How to treat a UTI - Elderly care | The Good Care Group

How to treat a UTI and related symptoms

Find out how to treat a UTI and the related symptoms at home in ways that complement medical treatment prescribed by a doctor or healthcare professional.

Your doctor should be your first port of call for finding out how to treat a UTI, as they’re likely to prescribe a course of antibiotics to clear the infection.

However, you can also make a range of lifestyle and dietary decisions at home to alleviate your symptoms and speed up your recovery process.

Read on to learn more about how to treat a UTI at home in ways that complement your doctor’s recommendations.

How to treat a UTI

These are some of the steps you can take to aid the UTI recovery process while at home:

  • Hydration: Staying sufficiently hydrated and passing water regularly can help speed up your recovery. Water is the most effective option by far; men should aim to have 3 litres per day while women should drink around 2.2 litres (use this calculation for a precise estimate).
  • Vitamin C: Consuming foods and beverages rich in vitamin C can be beneficial in treating a UTI. This vitamin makes your urine more acidic, limiting the growth capacity of associated bacteria. You could also take vitamin C supplements, but only on the advice of a doctor.
  • Resting: Getting sufficient rest on a regular basis helps create the ideal environment for your body to fight the infection. You should aim for 7.5-9 hours each night. If you have difficulty sleeping, you may need to get additional sleep throughout the day to reach this figure.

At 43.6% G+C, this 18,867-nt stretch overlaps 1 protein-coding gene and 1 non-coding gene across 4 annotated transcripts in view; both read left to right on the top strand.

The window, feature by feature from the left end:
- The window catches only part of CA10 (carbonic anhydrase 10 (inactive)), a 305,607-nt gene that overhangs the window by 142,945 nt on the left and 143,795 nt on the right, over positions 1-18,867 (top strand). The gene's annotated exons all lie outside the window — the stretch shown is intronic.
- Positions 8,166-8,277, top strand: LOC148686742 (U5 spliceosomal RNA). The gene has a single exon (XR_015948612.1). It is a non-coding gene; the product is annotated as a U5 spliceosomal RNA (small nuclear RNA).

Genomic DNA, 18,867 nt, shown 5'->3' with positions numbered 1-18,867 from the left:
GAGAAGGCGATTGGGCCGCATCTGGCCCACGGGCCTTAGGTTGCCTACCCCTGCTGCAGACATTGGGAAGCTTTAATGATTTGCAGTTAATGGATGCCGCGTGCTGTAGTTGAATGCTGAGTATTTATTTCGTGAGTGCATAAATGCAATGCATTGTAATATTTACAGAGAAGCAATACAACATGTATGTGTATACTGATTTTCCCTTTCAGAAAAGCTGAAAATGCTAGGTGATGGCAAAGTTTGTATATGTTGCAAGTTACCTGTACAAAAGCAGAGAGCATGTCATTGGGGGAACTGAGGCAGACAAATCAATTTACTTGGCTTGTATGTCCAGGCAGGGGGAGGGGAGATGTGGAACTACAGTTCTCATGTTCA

• Paracetamol: Taking painkillers such as paracetamol can help alleviate the pain associated with a UTI. However, you should speak to your doctor if you intend to take these long-term. Avoid ibuprofen and aspirin if the UTI was caused by a kidney infection, as this could exacerbate your condition.
  • Hot water bottle: Applying a hot water bottle or heat pad to your back or abdomen is an effective method of alleviating pain. You can use this technique regardless of whether the UTI was caused by a kidney infection.
  • Bladder irritants: Consuming certain foods and beverages can irritate your bladder further. Avoid caffeine, carbonated drinks, alcohol, spicy food and nicotine. Choose foods known to improve digestive health, including high-fibre carbohydrates such as porridge oats.

UTIs can grow in severity if left untreated for a protracted period of time, so always speak with your doctor first if you notice any potential symptoms.

Specially adapted care programmes

To treat a UTI effectively, diagnosing the condition early and providing targeted care make a huge difference.

At The Good Care Group, we recognise the effects a UTI can have, both regarding the immediate symptoms and risk of an unnecessary hospital admission.

As such, we’ve developed a specialist approach whereby all our live-in carers are issued with UTI testing kits, and trained in their effective usage. These tests maximise the chance of an early diagnosis and provide useful information for doctors to tailor your treatment.

This approach has enabled us to reduce UTI rates by 30% and hospital admissions by approximately two thirds.

Find out more about how The Good Care Group can help your loved one avoid UTIs and other preventable health conditions by speaking to our friendly team.

Footer – Dark Blue

Talk to us about your care needs

To talk about your care needs contact one of our friendly advisors. Calls from landlines are free.

020 3728 7577

Enquiry Form

Enquiry – Floating Button